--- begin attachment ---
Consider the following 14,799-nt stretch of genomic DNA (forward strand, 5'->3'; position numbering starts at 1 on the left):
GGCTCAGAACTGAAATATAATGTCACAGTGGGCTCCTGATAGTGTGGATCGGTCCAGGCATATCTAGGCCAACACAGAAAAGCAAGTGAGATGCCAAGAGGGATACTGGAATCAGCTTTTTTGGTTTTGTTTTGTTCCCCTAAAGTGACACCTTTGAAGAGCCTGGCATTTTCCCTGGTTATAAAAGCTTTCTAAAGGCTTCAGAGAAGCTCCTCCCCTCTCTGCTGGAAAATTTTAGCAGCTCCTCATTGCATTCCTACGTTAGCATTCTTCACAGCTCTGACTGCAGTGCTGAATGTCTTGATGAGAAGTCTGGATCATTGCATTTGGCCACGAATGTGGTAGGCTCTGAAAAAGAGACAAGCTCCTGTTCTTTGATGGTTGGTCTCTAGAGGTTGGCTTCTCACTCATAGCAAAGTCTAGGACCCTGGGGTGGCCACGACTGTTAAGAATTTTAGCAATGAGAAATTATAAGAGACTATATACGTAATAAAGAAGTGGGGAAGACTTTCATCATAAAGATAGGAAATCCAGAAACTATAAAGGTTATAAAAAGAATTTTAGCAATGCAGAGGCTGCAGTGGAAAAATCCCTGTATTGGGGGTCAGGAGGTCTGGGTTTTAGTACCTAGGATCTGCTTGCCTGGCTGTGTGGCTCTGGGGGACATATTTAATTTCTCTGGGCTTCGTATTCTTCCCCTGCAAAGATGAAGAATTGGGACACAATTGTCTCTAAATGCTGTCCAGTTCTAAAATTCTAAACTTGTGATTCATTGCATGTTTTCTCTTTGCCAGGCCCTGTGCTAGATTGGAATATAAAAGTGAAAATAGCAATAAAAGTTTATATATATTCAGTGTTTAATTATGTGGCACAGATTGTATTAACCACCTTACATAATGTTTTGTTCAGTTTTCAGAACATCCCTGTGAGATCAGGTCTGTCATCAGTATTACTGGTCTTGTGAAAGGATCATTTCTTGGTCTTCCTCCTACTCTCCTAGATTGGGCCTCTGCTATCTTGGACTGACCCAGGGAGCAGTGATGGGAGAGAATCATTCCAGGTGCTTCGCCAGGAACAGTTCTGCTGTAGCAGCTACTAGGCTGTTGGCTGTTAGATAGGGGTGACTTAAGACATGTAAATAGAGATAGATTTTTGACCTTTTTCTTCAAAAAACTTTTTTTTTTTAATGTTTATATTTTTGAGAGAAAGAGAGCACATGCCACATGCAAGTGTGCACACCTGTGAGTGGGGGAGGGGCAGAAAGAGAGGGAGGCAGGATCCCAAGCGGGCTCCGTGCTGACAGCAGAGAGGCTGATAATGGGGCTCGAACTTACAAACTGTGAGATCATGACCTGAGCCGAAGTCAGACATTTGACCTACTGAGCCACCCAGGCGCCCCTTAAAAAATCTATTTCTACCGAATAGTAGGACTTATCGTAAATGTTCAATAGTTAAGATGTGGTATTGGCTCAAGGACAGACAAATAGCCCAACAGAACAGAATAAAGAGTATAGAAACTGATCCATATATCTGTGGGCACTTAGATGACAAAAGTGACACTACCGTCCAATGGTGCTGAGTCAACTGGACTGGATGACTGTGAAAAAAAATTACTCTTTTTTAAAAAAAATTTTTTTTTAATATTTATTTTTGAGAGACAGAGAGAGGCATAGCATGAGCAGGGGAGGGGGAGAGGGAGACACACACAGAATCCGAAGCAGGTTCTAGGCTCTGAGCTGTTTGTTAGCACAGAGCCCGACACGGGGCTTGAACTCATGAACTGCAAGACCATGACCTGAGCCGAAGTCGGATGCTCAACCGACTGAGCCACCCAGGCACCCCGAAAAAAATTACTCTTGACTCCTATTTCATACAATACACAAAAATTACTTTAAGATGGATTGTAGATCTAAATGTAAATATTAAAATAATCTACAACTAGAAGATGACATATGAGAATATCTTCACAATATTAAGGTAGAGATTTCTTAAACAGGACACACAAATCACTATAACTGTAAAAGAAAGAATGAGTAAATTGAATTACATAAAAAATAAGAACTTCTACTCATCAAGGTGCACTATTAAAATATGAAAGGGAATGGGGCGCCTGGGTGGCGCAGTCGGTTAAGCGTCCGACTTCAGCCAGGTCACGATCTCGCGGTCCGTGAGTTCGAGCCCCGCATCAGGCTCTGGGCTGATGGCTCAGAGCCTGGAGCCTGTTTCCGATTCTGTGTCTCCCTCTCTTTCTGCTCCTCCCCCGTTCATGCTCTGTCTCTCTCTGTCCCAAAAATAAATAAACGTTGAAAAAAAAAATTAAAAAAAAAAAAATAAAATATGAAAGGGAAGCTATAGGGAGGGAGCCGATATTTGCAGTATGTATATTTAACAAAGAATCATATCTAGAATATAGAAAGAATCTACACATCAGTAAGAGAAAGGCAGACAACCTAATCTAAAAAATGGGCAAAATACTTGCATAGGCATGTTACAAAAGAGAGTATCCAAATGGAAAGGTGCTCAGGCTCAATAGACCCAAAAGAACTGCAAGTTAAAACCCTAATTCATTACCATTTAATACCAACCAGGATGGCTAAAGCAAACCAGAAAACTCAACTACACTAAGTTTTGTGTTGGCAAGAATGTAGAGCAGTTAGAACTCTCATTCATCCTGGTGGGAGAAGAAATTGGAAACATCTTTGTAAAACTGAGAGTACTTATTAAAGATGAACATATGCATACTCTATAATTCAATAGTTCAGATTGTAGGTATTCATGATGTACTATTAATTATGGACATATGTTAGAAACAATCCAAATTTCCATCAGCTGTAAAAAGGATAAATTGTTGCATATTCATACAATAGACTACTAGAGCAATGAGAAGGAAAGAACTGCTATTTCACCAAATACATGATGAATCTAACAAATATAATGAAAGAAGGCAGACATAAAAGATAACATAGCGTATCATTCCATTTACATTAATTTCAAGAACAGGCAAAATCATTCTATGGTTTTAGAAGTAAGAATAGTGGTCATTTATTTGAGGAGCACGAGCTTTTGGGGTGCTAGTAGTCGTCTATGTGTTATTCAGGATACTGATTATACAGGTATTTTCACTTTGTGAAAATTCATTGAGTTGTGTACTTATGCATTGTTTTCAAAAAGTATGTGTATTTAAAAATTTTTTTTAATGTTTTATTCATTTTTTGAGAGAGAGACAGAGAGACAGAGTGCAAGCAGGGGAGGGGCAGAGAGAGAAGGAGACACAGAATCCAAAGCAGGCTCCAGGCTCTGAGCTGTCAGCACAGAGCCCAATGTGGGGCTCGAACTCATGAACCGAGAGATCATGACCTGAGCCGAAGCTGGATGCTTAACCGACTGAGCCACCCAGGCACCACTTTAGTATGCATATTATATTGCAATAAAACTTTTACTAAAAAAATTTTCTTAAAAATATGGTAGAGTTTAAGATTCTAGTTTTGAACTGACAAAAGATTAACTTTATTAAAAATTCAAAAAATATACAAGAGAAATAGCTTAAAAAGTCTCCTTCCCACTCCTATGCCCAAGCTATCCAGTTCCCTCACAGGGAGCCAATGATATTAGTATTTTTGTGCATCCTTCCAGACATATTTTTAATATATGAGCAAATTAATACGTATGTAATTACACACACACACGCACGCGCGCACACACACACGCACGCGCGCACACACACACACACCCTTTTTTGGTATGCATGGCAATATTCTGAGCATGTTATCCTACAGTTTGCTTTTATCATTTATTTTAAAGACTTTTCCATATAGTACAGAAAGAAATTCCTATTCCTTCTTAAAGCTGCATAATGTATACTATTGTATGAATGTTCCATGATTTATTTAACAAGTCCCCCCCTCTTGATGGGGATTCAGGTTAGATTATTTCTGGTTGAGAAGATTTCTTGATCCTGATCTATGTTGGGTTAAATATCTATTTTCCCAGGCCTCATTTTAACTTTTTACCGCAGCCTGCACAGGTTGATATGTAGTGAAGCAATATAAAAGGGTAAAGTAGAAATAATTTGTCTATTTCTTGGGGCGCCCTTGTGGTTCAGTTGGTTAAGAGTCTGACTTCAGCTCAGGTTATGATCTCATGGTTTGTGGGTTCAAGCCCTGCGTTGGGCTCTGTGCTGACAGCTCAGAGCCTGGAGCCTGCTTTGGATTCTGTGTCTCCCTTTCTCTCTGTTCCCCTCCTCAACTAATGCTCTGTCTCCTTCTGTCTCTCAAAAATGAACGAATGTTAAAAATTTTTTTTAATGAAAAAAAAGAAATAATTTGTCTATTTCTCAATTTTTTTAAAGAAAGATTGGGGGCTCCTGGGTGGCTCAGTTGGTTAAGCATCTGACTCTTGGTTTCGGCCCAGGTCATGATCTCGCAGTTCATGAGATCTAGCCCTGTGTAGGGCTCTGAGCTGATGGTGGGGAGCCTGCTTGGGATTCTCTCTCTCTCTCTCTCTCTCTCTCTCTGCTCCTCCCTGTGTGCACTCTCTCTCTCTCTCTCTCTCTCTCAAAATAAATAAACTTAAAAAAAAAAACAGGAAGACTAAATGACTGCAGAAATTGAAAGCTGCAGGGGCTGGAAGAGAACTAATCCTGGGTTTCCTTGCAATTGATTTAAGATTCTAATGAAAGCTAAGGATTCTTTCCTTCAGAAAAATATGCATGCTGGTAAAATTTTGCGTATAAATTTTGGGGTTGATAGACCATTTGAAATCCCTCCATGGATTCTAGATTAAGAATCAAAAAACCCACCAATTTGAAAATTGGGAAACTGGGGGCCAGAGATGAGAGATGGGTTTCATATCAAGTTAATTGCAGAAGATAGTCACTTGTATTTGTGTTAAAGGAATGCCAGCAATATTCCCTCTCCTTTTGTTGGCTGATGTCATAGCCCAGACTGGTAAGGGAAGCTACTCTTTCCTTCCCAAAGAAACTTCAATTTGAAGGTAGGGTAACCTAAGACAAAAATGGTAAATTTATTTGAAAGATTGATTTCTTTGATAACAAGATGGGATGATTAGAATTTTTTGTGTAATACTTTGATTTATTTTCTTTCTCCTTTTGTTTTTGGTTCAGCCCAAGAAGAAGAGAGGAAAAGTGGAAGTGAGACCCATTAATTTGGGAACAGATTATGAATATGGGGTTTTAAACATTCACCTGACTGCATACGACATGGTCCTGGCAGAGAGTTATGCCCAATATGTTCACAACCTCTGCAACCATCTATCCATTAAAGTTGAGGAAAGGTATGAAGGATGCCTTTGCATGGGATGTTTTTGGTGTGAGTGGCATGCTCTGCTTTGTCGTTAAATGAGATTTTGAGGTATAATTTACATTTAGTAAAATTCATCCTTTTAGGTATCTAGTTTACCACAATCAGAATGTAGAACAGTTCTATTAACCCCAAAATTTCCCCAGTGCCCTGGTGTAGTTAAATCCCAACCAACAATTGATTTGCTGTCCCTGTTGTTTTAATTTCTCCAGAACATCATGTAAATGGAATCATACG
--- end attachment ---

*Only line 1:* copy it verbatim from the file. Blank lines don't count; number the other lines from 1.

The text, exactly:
Consider the following 14,799-nt stretch of genomic DNA (forward strand, 5'->3'; position numbering starts at 1 on the left):